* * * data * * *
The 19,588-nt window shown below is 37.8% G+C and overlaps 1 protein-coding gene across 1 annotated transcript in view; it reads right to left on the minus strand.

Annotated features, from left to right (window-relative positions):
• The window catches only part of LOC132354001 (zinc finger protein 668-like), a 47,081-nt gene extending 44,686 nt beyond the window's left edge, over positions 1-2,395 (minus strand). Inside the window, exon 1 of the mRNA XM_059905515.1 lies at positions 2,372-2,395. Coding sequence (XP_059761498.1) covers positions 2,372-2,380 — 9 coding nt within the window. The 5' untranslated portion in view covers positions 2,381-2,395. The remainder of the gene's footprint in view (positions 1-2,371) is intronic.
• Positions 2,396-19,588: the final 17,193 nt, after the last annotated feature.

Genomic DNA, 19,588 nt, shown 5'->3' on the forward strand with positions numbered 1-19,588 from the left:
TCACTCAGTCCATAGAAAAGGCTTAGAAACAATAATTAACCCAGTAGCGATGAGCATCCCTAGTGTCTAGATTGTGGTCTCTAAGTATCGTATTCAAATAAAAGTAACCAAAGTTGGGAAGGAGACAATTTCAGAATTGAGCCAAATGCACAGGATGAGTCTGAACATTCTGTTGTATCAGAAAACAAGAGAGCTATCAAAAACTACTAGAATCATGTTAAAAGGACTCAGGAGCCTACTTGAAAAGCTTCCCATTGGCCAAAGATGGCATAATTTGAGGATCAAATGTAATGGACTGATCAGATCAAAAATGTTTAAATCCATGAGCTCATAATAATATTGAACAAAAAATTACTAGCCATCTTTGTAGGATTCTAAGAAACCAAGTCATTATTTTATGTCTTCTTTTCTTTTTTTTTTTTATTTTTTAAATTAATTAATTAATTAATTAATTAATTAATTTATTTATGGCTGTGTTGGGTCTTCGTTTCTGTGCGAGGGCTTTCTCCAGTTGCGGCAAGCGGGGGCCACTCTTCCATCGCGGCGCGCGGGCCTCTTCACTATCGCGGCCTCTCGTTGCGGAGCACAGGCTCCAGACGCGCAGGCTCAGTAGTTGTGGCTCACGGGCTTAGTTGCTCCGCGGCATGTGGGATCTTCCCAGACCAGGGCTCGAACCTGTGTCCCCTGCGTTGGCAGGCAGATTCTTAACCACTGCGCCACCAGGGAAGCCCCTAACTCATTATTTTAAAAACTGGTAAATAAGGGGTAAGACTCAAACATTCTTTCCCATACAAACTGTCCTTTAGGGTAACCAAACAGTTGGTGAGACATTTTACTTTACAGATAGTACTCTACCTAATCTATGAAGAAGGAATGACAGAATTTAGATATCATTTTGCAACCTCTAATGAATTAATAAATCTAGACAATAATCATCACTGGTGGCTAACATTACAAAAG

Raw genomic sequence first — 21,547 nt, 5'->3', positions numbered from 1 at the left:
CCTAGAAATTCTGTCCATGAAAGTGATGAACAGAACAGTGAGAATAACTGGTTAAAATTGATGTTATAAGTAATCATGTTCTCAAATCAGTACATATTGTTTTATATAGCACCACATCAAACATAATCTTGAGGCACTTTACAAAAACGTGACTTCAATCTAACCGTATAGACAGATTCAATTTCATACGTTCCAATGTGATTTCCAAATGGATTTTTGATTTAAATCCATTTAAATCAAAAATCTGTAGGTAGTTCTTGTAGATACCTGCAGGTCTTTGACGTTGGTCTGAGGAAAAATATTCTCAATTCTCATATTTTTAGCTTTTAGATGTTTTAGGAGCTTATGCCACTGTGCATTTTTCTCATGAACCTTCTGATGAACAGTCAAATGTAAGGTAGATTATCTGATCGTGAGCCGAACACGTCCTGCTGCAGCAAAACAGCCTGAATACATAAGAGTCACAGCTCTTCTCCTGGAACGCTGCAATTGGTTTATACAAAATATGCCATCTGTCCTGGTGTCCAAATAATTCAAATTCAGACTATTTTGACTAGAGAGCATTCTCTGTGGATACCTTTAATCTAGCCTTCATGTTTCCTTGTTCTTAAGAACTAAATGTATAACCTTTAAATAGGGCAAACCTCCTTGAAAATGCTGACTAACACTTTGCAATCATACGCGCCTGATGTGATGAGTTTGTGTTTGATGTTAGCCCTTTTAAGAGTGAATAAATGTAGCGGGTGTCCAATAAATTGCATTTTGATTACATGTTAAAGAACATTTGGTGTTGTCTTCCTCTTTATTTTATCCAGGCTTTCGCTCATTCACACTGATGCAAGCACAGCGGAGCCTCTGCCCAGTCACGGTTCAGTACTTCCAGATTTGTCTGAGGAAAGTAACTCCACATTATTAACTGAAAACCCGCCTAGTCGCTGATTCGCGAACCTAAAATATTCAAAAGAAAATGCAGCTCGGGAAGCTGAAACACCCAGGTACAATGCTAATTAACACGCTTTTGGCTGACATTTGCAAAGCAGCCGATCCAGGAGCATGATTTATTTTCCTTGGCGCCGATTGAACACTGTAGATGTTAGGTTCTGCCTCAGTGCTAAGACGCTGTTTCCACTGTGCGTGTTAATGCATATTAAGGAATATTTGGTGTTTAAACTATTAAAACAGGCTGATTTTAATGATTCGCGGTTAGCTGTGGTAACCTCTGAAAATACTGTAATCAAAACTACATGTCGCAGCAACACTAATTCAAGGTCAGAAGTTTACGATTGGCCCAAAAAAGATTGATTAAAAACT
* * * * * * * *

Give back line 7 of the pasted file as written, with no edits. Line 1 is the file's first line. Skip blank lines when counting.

Raw genomic sequence first — 21,547 nt, 5'->3', positions numbered from 1 at the left: